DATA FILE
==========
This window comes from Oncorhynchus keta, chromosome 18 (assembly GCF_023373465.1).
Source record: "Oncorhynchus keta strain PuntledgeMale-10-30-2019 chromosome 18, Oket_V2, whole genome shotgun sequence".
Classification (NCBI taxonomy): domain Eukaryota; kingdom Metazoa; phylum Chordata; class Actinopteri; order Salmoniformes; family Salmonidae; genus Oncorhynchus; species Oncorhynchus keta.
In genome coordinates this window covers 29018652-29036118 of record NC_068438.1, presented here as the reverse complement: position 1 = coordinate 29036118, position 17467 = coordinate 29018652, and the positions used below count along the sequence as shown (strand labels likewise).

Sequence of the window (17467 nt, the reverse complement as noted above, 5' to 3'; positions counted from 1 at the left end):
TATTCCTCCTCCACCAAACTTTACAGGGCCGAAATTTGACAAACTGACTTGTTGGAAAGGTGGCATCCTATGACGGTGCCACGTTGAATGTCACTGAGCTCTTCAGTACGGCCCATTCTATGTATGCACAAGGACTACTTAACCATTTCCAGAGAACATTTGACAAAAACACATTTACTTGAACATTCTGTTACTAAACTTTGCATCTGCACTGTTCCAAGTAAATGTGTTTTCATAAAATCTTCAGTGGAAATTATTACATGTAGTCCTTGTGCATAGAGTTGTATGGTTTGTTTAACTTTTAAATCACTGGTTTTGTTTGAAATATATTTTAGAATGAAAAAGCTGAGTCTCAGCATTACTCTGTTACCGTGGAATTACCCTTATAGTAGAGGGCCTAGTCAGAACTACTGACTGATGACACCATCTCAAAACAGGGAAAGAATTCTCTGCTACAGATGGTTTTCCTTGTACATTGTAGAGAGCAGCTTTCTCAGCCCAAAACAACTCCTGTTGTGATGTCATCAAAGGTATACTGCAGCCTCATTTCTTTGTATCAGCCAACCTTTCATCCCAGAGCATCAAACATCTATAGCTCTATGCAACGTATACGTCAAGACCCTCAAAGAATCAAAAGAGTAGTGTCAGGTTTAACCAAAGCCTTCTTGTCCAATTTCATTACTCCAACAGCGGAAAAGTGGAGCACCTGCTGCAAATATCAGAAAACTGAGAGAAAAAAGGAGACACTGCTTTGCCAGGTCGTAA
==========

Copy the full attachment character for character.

This window comes from Oncorhynchus keta, chromosome 18 (assembly GCF_023373465.1).
Source record: "Oncorhynchus keta strain PuntledgeMale-10-30-2019 chromosome 18, Oket_V2, whole genome shotgun sequence".
Classification (NCBI taxonomy): domain Eukaryota; kingdom Metazoa; phylum Chordata; class Actinopteri; order Salmoniformes; family Salmonidae; genus Oncorhynchus; species Oncorhynchus keta.
In genome coordinates this window covers 29018652-29036118 of record NC_068438.1, presented here as the reverse complement: position 1 = coordinate 29036118, position 17467 = coordinate 29018652, and the positions used below count along the sequence as shown (strand labels likewise).

Sequence of the window (17467 nt, the reverse complement as noted above, 5' to 3'; positions counted from 1 at the left end):
TATTCCTCCTCCACCAAACTTTACAGGGCCGAAATTTGACAAACTGACTTGTTGGAAAGGTGGCATCCTATGACGGTGCCACGTTGAATGTCACTGAGCTCTTCAGTACGGCCCATTCTATGTATGCACAAGGACTACTTAACCATTTCCAGAGAACATTTGACAAAAACACATTTACTTGAACATTCTGTTACTAAACTTTGCATCTGCACTGTTCCAAGTAAATGTGTTTTCATAAAATCTTCAGTGGAAATTATTACATGTAGTCCTTGTGCATAGAGTTGTATGGTTTGTTTAACTTTTAAATCACTGGTTTTGTTTGAAATATATTTTAGAATGAAAAAGCTGAGTCTCAGCATTACTCTGTTACCGTGGAATTACCCTTATAGTAGAGGGCCTAGTCAGAACTACTGACTGATGACACCATCTCAAAACAGGGAAAGAATTCTCTGCTACAGATGGTTTTCCTTGTACATTGTAGAGAGCAGCTTTCTCAGCCCAAAACAACTCCTGTTGTGATGTCATCAAAGGTATACTGCAGCCTCATTTCTTTGTATCAGCCAACCTTTCATCCCAGAGCATCAAACATCTATAGCTCTATGCAACGTATACGTCAAGACCCTCAAAGAATCAAAAGAGTAGTGTCAGGTTTAACCAAAGCCTTCTTGTCCAATTTCATTACTCCAACAGCGGAAAAGTGGAGCACCTGCTGCAAATATCAGAAAACTGAGAGAAAAAAGGAGACACTGCTTTGCCAGGTCGTAA